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Report shows HIV/AIDS cases increased slightly in 2012

A new report from the Minnesota Department of Health (MDH) shows nearly an 8 percent increase in HIV infections with 315 cases reported in 2012 compared to 292 HIV cases reported in 2011.

A cumulative total of 10,112 HIV/AIDS cases have been reported since MDH began tracking AIDS in 1982 and HIV in 1985; there are an estimated 7,516 persons living with HIV in the state.

"The total numbers of annual and cumulative HIV cases really don't provide the complete picture of the epidemic in Minnesota," said Dr. Ed Ehlinger, Minnesota Commissioner of Health. A further breakdown of the data shows where the epidemic is most burdensome:

New HIV cases remain concentrated within the Twin Cities metropolitan area (83 percent) but increases were seen in all geographical regions, except the suburbs, in 2012 compared to 2011.

More than one in three reported HIV cases were among 20 to 29 year olds.

The number of cases among injection drug users rose from 11 cases in 2011 to 23 cases in 2012 with the biggest increase seen in the cities of Minneapolis and St. Paul.

Communities of color and American Indians experienced the greatest health disparities when looking at infection rates by race and ethnicity compared to whites.

Cases among males increased by 17 percent. Male-to-male sex was the main risk factor for males of all ages with known risk factors, making up 69 percent of male cases. Young males 13 to 24 years of age accounted for 22 percent of all new male cases in 2012.

Cases occurring among females dropped 19 percent. Women of color accounted for 80 percent of all new females cases.

Among people living with HIV/AIDS in Minnesota, communities of color and American Indians and men who have sex with men continue to be overrepresented.

"Higher HIV infection rates are seen among our communities experiencing social disadvantages with regard to employment, quality education, income and housing," said Ehlinger. "Lower employment and income limits access to health insurance and quality health care, including HIV prevention education, testing, treatment, and on-going care services."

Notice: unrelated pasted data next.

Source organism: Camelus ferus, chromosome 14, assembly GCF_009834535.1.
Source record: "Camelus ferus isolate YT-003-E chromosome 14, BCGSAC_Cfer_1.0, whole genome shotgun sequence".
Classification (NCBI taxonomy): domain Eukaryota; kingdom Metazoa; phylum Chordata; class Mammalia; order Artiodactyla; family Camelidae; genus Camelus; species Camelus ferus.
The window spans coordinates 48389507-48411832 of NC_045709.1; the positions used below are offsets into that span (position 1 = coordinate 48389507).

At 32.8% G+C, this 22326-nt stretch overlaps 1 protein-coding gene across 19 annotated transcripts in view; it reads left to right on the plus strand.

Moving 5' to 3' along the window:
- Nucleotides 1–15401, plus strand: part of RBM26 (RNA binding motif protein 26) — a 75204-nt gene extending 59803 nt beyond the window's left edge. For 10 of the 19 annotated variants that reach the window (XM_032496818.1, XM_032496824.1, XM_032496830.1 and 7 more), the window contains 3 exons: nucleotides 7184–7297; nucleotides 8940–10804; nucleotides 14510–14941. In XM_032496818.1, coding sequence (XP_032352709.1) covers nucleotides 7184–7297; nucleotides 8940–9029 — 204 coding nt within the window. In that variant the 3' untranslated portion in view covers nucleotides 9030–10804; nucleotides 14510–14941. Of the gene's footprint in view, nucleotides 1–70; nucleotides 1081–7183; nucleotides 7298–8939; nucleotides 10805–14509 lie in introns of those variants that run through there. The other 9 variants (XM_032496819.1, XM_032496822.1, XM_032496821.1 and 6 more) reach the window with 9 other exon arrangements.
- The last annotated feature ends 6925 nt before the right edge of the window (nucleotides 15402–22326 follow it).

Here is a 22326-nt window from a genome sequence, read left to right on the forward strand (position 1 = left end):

Health officials noted that HIV infection still remains highly preventable even though there is no cure or vaccine. Consistently practicing safer sex, including using condoms and limiting the number of sexual partners, as well as avoiding the sharing of needles or equipment to tattoo, body pierce or inject drugs have been proven to prevent the spread of HIV.

"Getting tested for HIV and getting into treatment if infected is an effective prevention strategy," said Ehlinger. "Those in treatment can substantially reduce their ability to transmit HIV to their sexual partners."

HIV testing guidelines from the Centers for Disease Control and Prevention recommend that health providers screen all persons 13 to 64 years of age. Annual HIV screening is recommended for those at risk who have had unprotected sex, a new sexual partner, or shared needles or equipment to inject drugs.

Health officials expressed concern that recent increases in the rates of other STDs could impact HIV rates. Chlamydia and gonorrhea increased in 2012, according to MDH data. "Some of these STDs can increase HIV transmission or the likelihood of getting infected by 2 to 5 times," said Ehlinger.

To help curb the epidemic in Minnesota, the STD and HIV Section at MDH currently funds 21 community-based programs and the Office of Minority and Multicultural Health funds 6 additional programs for HIV prevention and/or testing work.

The HIV/AIDS Surveillance Report - 2012 can be found on the MDH website at

Information about HIV is available from the Minnesota AIDS Project (MAP) AIDSLine, 612-373-2437 (Twin Cities Metro), 1-800-248-2437 (Statewide), 1-888-820-2437 (Statewide TTY), or by email at: MAP AIDSLine offers statewide information and referral services, including prevention education, HIV risk assessments, HIV testing and referrals to HIV testing sites.